In this photo provided by the U.S. Navy, the Abraham Lincoln Carrier Strike Group transits the Suez Canal, Thursday, May 9, 2019. The Abraham Lincoln Carrier Strike Group is deployed to the U.S. Central Command area of responsibility. With Abraham Lincoln as the flagship, deployed strike group assets include staffs, ships and aircraft of Carrier Strike Group 12, Destroyer Squadron 2, USS Leyte Gulf and Carrier Air Wing 7, as well as the Spanish navy Alvaro de Bazan-class frigate ESPS Mendez Nunez. (Petty Officer 3rd Class Darion Chanelle Triplett/U.S. Navy via AP)
MC3 Darion Chanelle Triplett—AP
June 25, 2019 7:00 AM EDT
Admiral Stavridis (Ret.) was the 16th Supreme Allied Commander at NATO and is Vice Chair, Global Affairs at The Carlyle Group and Chair of the Board of the Rockefeller Foundation. He is the co-author of 2034: A Novel of the Next World War. His new nonfiction book is To Risk It All: Nine Conflicts and the Crucible of Decision

When oil tankers were bombed in the Persian Gulf two weeks ago, my thoughts turned to the summer of 1987 when I sailed through the narrow Strait of Hormuz for the first time as the Operations Officer in a brand-new Navy Cruiser, the U.S.S. Valley Forge. She was the fourth of the vaunted AEGIS-class guided missile cruisers, and our job was to protect the aircraft carrier carrying the admiral in command of our forces in the Arabian Gulf. Like today, tensions were elevated with Iran as a result of their attacks on merchant shipping, carried out largely through dumping mines in international waters – part of the so-called “Tanker War.” Several oil tankers were hit, passage through the Strait was problematic, and the international community sought to keep the Strait open to allow some 30% of the world’s oil that moves through it. That became the Navy’s mission.

Over the next 18 months, a reasonably effective convoy system was put in place, but more tankers hit mines and were attacked by Iranian gunboats, further elevating tensions. By spring 1988, the U.S. had attacked the Iranian Navy, sinking several warships and destroying naval bases in Operation Praying Mantis. While we have not had equally active combat with Iran over the three decades since, the US Navy has continued to have a very troubled relationship with both the Iranian Navy and the maritime arm of the Iranian Revolutionary Guard. Since that summer, I deployed five more times to the Arabian Gulf, and have sailed in and out of the Strait of Hormuz in command of destroyers, cruisers, and a carrier strike group as a Rear Admiral. It is dangerous, stressful and exhausting duty for our sailors.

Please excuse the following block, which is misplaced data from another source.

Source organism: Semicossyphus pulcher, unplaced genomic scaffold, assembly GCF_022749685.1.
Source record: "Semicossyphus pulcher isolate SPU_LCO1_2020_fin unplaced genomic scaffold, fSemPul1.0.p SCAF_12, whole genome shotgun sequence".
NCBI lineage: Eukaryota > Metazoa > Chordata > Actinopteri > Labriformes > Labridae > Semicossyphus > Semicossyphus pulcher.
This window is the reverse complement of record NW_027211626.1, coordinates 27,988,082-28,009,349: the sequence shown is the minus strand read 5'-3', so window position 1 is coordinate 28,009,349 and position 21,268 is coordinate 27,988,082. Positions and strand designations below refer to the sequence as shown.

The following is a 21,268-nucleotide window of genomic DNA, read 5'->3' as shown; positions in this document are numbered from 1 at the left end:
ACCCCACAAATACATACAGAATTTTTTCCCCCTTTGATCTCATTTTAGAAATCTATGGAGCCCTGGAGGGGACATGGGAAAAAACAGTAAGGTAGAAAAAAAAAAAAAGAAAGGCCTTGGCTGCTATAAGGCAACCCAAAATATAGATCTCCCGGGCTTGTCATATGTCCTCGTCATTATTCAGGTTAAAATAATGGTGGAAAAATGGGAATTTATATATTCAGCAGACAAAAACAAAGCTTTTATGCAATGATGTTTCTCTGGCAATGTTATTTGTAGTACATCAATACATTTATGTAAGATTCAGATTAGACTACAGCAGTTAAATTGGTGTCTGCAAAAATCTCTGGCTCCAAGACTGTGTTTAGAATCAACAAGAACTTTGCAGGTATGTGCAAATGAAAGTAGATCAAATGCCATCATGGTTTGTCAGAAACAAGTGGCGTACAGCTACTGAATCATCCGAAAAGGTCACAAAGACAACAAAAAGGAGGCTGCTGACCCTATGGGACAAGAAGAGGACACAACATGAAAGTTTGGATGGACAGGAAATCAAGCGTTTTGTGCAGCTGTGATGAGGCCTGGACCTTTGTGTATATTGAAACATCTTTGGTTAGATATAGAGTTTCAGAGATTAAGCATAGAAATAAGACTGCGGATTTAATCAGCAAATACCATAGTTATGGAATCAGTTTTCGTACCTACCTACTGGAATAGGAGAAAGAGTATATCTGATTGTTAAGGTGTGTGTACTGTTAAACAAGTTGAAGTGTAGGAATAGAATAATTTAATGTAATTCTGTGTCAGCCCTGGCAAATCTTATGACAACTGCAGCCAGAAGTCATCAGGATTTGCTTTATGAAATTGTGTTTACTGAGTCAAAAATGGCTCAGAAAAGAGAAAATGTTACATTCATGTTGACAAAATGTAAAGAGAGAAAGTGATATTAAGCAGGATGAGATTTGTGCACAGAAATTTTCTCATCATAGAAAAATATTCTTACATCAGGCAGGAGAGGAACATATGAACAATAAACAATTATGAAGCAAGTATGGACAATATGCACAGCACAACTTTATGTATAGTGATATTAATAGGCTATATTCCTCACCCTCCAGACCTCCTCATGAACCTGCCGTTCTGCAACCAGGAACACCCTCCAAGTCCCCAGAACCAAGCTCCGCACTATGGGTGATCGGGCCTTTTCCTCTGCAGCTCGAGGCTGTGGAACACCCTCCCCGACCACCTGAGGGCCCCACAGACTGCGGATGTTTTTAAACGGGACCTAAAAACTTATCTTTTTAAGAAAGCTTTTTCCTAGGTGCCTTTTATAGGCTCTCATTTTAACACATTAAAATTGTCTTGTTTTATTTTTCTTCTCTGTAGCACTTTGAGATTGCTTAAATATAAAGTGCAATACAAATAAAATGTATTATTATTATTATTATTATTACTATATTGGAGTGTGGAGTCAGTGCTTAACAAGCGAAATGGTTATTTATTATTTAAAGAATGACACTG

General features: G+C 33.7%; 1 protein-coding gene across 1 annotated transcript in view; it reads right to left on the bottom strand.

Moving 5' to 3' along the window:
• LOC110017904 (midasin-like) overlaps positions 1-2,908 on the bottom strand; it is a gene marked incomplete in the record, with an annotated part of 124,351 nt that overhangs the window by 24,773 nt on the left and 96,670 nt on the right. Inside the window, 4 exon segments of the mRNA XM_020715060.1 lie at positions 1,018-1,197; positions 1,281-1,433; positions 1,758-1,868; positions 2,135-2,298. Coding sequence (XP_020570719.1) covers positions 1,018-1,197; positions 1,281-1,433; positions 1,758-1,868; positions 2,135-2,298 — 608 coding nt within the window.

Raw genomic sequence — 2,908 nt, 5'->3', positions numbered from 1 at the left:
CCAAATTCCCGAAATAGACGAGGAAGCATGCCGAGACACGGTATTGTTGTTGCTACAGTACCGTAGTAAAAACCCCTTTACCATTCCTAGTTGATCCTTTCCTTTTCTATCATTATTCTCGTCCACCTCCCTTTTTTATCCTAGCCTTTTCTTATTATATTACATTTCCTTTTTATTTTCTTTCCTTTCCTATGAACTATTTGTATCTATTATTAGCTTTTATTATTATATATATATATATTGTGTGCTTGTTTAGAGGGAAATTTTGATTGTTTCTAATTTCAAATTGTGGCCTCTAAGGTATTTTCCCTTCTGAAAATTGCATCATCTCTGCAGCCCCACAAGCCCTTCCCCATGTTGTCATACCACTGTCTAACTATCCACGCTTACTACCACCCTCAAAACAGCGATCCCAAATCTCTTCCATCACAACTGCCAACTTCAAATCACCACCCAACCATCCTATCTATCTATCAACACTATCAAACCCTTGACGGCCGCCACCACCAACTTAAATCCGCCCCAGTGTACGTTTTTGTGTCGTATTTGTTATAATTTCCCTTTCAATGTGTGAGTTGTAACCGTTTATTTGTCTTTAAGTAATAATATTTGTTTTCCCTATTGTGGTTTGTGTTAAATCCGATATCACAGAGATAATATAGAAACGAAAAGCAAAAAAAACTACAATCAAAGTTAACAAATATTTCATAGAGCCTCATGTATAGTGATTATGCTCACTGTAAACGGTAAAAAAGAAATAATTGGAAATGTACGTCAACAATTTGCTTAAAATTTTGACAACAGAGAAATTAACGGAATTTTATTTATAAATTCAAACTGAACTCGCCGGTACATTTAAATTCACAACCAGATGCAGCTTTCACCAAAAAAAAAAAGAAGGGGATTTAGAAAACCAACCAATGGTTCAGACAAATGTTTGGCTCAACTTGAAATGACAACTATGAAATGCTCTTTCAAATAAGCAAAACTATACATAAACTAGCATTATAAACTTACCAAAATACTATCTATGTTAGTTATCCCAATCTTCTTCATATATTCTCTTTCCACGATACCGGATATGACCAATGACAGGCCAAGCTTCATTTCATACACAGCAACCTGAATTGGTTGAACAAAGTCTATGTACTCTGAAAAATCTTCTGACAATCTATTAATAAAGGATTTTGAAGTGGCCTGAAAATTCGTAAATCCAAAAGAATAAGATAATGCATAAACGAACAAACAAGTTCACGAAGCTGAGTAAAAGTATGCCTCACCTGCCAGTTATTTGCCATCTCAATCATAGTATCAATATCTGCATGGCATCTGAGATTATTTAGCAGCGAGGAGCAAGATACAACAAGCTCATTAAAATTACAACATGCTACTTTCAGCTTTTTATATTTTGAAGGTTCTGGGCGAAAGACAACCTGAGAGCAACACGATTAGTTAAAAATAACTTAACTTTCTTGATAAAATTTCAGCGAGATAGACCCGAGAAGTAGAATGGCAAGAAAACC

While President Donald Trump correctly called off the strike against Iran last week over collateral damage concerns, the US warships in the Gulf remain at the highest state of readiness and combat alert. Led by the massive nuclear-powered aircraft carrier Abraham Lincoln, the current strike group will be prepared to resume offensive operations if diplomacy does not work. They will also be keenly aware of their vulnerabilities to Iranian attack, and will be taking significant steps to repulse anything that manifests hostile intent toward them. The crews of those warships, from the Admiral on the carrier’s Flag Bridge to the youngest sailors in the depths of the engineering plant, would have known a strike was about to be launched. Having a launch pulled back at literally the last moments is rare. While we do very occasionally stop strikes due to collateral damage concerns — and we should — it always creates further uncertainty in crews already poised on the edge of combat. All of that adds to the tension.